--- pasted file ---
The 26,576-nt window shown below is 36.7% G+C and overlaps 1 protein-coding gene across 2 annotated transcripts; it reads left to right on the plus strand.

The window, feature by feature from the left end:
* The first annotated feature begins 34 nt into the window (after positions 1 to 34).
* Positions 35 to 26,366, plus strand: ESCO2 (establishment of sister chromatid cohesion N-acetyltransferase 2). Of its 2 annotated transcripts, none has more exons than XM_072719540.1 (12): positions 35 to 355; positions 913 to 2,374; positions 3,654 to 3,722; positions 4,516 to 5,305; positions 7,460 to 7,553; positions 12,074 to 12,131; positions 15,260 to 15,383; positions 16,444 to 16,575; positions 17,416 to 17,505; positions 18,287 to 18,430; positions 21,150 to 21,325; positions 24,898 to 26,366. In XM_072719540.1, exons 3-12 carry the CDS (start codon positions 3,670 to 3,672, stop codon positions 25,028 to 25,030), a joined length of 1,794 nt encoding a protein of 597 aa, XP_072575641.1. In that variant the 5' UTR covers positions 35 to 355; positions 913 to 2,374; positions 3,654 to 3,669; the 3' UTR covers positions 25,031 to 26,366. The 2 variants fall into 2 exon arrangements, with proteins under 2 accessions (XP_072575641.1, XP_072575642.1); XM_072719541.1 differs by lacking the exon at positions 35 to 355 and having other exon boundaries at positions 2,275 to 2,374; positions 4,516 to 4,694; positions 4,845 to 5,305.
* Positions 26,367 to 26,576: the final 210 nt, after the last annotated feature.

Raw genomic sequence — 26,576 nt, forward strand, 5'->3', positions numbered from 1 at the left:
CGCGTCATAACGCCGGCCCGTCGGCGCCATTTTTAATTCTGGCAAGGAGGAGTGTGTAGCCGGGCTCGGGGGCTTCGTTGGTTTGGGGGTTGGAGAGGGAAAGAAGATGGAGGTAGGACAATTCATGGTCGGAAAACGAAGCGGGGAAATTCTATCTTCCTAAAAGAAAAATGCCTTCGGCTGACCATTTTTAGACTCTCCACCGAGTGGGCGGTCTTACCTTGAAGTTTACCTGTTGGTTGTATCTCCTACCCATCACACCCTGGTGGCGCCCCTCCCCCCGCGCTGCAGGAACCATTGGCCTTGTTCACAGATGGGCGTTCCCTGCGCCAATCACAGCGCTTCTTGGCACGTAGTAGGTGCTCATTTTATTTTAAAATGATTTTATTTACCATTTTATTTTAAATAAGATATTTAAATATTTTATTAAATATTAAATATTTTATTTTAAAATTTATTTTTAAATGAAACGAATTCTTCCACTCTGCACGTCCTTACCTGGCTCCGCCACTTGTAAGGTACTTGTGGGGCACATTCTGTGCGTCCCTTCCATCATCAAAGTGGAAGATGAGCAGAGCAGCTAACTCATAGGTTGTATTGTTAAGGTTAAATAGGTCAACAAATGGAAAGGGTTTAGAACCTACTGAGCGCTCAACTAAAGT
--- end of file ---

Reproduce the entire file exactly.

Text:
The 26,576-nt window shown below is 36.7% G+C and overlaps 1 protein-coding gene across 2 annotated transcripts; it reads left to right on the plus strand.

The window, feature by feature from the left end:
* The first annotated feature begins 34 nt into the window (after positions 1 to 34).
* Positions 35 to 26,366, plus strand: ESCO2 (establishment of sister chromatid cohesion N-acetyltransferase 2). Of its 2 annotated transcripts, none has more exons than XM_072719540.1 (12): positions 35 to 355; positions 913 to 2,374; positions 3,654 to 3,722; positions 4,516 to 5,305; positions 7,460 to 7,553; positions 12,074 to 12,131; positions 15,260 to 15,383; positions 16,444 to 16,575; positions 17,416 to 17,505; positions 18,287 to 18,430; positions 21,150 to 21,325; positions 24,898 to 26,366. In XM_072719540.1, exons 3-12 carry the CDS (start codon positions 3,670 to 3,672, stop codon positions 25,028 to 25,030), a joined length of 1,794 nt encoding a protein of 597 aa, XP_072575641.1. In that variant the 5' UTR covers positions 35 to 355; positions 913 to 2,374; positions 3,654 to 3,669; the 3' UTR covers positions 25,031 to 26,366. The 2 variants fall into 2 exon arrangements, with proteins under 2 accessions (XP_072575641.1, XP_072575642.1); XM_072719541.1 differs by lacking the exon at positions 35 to 355 and having other exon boundaries at positions 2,275 to 2,374; positions 4,516 to 4,694; positions 4,845 to 5,305.
* Positions 26,367 to 26,576: the final 210 nt, after the last annotated feature.

Raw genomic sequence — 26,576 nt, forward strand, 5'->3', positions numbered from 1 at the left:
CGCGTCATAACGCCGGCCCGTCGGCGCCATTTTTAATTCTGGCAAGGAGGAGTGTGTAGCCGGGCTCGGGGGCTTCGTTGGTTTGGGGGTTGGAGAGGGAAAGAAGATGGAGGTAGGACAATTCATGGTCGGAAAACGAAGCGGGGAAATTCTATCTTCCTAAAAGAAAAATGCCTTCGGCTGACCATTTTTAGACTCTCCACCGAGTGGGCGGTCTTACCTTGAAGTTTACCTGTTGGTTGTATCTCCTACCCATCACACCCTGGTGGCGCCCCTCCCCCCGCGCTGCAGGAACCATTGGCCTTGTTCACAGATGGGCGTTCCCTGCGCCAATCACAGCGCTTCTTGGCACGTAGTAGGTGCTCATTTTATTTTAAAATGATTTTATTTACCATTTTATTTTAAATAAGATATTTAAATATTTTATTAAATATTAAATATTTTATTTTAAAATTTATTTTTAAATGAAACGAATTCTTCCACTCTGCACGTCCTTACCTGGCTCCGCCACTTGTAAGGTACTTGTGGGGCACATTCTGTGCGTCCCTTCCATCATCAAAGTGGAAGATGAGCAGAGCAGCTAACTCATAGGTTGTATTGTTAAGGTTAAATAGGTCAACAAATGGAAAGGGTTTAGAACCTACTGAGCGCTCAACTAAAGT